Wonderfully Lost in Haiti
Start: Dec 19, 2018 - End: Feb 26, 2019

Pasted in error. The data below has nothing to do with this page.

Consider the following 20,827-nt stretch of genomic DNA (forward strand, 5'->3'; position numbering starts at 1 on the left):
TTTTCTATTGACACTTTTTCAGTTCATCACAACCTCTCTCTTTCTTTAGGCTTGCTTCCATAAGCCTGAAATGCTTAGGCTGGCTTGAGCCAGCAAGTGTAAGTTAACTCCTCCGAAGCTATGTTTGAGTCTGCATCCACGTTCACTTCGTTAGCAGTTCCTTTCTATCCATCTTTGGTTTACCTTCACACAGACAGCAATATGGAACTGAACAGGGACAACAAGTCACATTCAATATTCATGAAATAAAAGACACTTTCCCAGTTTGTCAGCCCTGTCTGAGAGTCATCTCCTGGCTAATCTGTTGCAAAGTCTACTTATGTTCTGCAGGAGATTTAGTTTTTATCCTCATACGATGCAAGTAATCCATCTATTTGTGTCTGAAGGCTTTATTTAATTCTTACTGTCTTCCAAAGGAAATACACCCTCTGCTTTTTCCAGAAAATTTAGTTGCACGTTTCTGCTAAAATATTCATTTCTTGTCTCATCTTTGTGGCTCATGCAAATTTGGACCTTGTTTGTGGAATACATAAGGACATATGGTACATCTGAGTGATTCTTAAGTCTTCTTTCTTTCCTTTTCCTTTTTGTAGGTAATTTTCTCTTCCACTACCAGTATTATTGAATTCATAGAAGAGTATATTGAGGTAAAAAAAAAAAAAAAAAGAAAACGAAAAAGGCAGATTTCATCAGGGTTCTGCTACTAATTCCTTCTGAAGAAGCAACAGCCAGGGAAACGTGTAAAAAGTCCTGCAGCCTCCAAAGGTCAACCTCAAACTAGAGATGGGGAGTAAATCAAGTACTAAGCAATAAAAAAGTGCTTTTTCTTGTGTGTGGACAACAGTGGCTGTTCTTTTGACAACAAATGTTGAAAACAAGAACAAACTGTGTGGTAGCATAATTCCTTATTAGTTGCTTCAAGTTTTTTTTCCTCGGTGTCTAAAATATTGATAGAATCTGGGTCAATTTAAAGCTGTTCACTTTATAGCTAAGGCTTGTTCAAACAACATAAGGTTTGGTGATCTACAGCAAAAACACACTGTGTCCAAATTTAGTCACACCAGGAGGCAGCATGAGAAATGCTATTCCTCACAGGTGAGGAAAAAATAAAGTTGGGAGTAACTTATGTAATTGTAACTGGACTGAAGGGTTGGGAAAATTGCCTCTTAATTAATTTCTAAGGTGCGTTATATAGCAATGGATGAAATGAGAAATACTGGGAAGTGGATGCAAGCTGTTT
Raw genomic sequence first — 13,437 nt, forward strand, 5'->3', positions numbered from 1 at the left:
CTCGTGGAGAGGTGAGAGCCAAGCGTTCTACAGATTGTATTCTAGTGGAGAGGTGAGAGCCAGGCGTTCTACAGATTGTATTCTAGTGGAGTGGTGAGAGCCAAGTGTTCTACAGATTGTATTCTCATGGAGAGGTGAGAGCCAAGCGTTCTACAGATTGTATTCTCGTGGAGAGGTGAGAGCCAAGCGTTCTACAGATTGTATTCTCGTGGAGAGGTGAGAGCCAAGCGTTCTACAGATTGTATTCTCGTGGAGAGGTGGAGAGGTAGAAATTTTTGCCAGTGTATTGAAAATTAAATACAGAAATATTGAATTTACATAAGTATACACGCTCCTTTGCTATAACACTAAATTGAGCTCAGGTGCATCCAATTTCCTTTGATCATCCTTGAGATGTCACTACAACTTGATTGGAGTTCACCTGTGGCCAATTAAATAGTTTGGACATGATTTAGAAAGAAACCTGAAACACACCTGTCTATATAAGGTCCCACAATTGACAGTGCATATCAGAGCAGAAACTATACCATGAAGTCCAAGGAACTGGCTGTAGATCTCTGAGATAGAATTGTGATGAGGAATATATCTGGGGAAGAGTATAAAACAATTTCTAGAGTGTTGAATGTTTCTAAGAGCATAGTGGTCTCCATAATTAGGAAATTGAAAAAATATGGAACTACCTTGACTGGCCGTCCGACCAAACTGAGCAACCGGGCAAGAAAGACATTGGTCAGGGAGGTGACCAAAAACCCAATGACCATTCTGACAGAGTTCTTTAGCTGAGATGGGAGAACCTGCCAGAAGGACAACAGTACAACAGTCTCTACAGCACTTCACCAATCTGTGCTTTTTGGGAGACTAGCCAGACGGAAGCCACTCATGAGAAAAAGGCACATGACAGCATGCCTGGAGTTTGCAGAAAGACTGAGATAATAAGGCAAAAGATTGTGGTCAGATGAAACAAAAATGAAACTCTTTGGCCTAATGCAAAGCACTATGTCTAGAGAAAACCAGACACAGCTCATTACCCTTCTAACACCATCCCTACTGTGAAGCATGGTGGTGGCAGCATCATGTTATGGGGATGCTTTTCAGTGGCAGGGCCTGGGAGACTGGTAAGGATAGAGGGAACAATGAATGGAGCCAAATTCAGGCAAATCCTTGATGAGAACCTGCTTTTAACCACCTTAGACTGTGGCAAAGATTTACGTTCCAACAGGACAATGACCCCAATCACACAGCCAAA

Alison has lived in Haiti for almost 3 years now working full time managing the adoptions of 25-30 children at a non-profit. She has primarily used a motorcycle (don’t worry, she hires a trusted driver!!) to get around the country. Each morning she has to call the driver to come to her house and pick her up. Depending on the day sometimes he arrives within minutes and sometimes it can take 30+ minutes (meaning arriving at work at a set time can be challenging). Johnny is at the University full time studying economics and business management. Having lived here his whole life, he uses public transportation to get around. It takes him about 1-2 hours (sometimes 3+) to get to school – which is about 11 miles from their house and then about the same to get home. He must take two buses and sometimes a motorcycle to get there and then home. Johnny is also one of the pastors of the church in Kenscoff that they attend together. Johnny is limited on the roles he can take on as a pastor due to the lack of reliable transportation. A car would allow him to better reach the people of the church in their communities. Johnny and Alison hear every single day about lethal crashes between cars and motorcycles and big buses with one another. Thankfully God has protected them from any crashes to this date, but they do feel a little like the odds are stacked against them. On top of all of this, Haiti has recently made the news with all it’s political instability. July 6th and 7th were some of the worst of them all. They got stranded in Kenscoff and were forced to walk from Kenscoff to Thomassin, through burning road blocks and rocks being thrown to avoid the gunfire happening on the other road. In November, the country shut down for almost a week due to riots and protests. They are becoming more and more aware that riding around on motorcycles and public transportation is not only unsafe but also very impractical in unstable times like these. Being able to purchase a car will ensure their safety. Unfortunately, in a basically one-household income plus saving for rent next year, we do not have the extra funds to be able to purchase a car. Here are a few examples of what having a car would allow them both to do within the ministry that they have in Haiti. First, understanding that compassion fatigue is a very real thing and when you are around such immense amounts of hurting, compassion fatigue sets in quickly. Due to this fatigue, there is a need to regroup as a couple. Currently, their favorite ways to “treat” themselves and get away to focus on each other consists of a nice dinner out in Port-au-Prince or a night at the beach. The lack of transportation has begun to take a toll on their work with people that they are ministering too and on their marriage. A car would allows them to take time for themselves so that they can SERVE MORE EFFECTIVELY. Secondly, there is also a small group affiliated with a church in Port-au-Prince that they have been invited to join. It’s half a dozen or so Haitian-American couples that are dating or married who discuss some of the cultural difference/challenges. Johnny and Alison both feel like this would be such a wonderful thing for their marriage, but they simply cannot participate due to the distance and lack of safety taking a motorcycle there in the dark. A car would allow them to participate in this and better their marriage… creating a healthier way to serve those in their community and ministries. These are just a few examples of how having a car would change how they do what they do: LOVE ON THE PEOPLE OF HAITI!